Here’s the thing to avoid: condensation inside our assemblies. To do that we need to understand relative humidity, or the “humidity” you hear about on the weather report. As Wikipedia will tell you, it’s the ratio of absolute humidity relative to the “maximum” for that temperature. That last part is important: the warmer the air, the more water it can hold. See this chart (from Cerro Tololo Inter-American Observatory):

Dew Point graph from CTIO

So, to avoid the formation of condensation inside our wall assemblies we need to ensure that the relative humidity of air inside those assemblies doesn’t reach 100%, known as the dew point, for dangerous lengths of time. (For extra credit, look up “safe storage capacity of materials.”) Because relative humidity is a function of absolute humidity and temperature, we do this by keeping airborne vapor out of our assemblies (through airtight construction), allowing any vapor that does get in to escape (to avoid high absolute humidity), and by keeping the insides of our wall assemblies warm with a nice layer of exterior insulation (to increase the air’s capacity to keep H2O gaseous).

We’re controlling for heat, air, and moisture in our building assemblies. An excellent example and in-depth analysis of this kind of wall assembly is found in BSC’s article BSI-001, a classic by Dr. Joe. Somewhat misleadingly titled “The Perfect Wall.” But his discussion of the principles is spot on. To quote: “If you can’t keep the rain out don’t waste your time on the air. If you can’t keep the air out don’t waste your time on the vapor.”

We do that with thermal layers, airtight layers, and vapor permeable layers. Sometimes these layers are combined in one material. Click on the image below to see the excellent Materials Property Table by Building Science Corporation.

Preview of Materials Property Table by Building Science Corporation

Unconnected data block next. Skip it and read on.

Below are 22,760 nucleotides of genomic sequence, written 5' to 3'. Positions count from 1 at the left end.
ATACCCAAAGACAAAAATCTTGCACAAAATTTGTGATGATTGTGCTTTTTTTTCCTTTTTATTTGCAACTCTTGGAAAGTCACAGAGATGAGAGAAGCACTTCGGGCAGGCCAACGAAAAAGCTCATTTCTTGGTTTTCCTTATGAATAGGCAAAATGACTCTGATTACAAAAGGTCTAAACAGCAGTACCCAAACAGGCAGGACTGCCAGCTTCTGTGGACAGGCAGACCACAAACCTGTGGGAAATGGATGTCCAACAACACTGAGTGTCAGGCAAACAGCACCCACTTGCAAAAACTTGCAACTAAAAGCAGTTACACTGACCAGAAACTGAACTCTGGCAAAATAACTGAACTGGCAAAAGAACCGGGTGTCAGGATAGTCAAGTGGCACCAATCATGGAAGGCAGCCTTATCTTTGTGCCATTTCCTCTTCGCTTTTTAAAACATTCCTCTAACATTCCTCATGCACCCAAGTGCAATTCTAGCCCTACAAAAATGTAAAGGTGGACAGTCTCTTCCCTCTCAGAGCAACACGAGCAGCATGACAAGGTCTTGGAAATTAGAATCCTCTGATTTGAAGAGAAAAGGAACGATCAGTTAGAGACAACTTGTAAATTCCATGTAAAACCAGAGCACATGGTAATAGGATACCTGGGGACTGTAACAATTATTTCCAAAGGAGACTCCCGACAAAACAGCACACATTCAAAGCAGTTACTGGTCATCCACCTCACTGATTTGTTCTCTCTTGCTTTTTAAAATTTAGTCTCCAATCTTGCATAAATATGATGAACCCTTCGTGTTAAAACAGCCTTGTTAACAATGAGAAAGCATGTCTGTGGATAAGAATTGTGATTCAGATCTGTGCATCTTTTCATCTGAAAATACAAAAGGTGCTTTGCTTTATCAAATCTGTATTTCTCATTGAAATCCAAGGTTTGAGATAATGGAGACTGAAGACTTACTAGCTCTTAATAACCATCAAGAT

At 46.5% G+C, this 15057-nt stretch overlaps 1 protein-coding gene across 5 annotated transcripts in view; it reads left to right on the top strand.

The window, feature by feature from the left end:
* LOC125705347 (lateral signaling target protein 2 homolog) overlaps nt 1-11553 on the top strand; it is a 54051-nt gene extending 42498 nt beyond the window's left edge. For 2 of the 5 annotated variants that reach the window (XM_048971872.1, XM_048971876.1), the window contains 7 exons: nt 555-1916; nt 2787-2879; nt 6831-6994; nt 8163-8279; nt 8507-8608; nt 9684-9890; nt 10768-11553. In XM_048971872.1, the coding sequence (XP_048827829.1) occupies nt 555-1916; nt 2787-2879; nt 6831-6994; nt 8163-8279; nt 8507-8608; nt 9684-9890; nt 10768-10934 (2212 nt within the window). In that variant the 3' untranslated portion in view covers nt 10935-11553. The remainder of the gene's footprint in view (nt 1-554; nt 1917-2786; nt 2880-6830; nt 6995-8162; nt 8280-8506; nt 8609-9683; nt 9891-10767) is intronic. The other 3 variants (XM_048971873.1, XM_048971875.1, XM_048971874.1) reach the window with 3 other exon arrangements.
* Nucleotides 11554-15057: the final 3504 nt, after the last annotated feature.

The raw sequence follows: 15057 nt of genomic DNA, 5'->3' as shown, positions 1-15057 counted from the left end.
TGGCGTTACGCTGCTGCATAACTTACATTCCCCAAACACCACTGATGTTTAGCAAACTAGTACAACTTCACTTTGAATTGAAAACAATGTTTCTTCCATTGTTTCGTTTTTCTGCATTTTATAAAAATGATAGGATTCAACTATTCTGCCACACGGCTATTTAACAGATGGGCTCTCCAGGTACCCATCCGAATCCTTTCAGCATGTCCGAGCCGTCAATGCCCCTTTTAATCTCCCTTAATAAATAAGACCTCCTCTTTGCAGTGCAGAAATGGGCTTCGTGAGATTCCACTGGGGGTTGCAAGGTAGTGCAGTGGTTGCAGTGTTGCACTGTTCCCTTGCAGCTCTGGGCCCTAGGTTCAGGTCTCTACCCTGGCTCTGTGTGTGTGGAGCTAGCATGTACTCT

Building an envelope assembly is like cooking a dinner. You’ve got a pile of ingredients on the counter (in this metaphor, all the building materials you can choose from) and you want to assemble it into a tasty meal. You’ve got to understand the properties of the ingredients and what they bring to the dish in terms of taste, texture, and nutritional value. The same is true with wall assemblies. We Americans eat a lot of hamburgers because you could probably just live on hamburgers. All the food groups, right? It’s not necessarily the best idea, but it gets the job done and no one dies. (At least not right away.) The same is true of 2×6 construction, siding, plywood, studs with fiberglass batt, and drywall.

But, if you want something that’s high performance and sustainable you have to look carefully at the ingredients and how they come together to produce the desired outcome.

Many lessons are learned the hard way. Ungapped, highly vapor retarded cladding systems such as EIFS were an excellent example of the application of a new technology with inadequate understanding of building science and hygrothermal performance. In many climates these systems failed catastrophically and had to be replaced. Partly due to failures like these, we saw the addition of a drainage plane behind cladding systems in building codes two code cycles ago. This is intended to serve as a way for bulk water to exit the cladding system on the wet side of the building. I assert that it’s also effective because it inadvertently allows some air behind the siding system. This moves it closer to the ventilated siding system (rainscreen) that I alluded to earlier: the holy grail of cladding as it maximizes the drying potential of the exterior surface of the envelope.

So! Know the vapor permeability of the materials you’re using. Put them in the right place. Control for air. Then understand how the envelope will dry out if it gets wet somewhere it shouldn’t.

But if you’ve got bulk water intrusion from the exterior, go straight to jail, do not pass go, and do not collect $200.

P.S. The transfer of vapors is a complex topic – even NASA screwed it up. For more check out BSI: Thermodynamics: It’s Not Rocket Science by Joseph Lstiburek

 

Top water droplets image by Shelly, found here.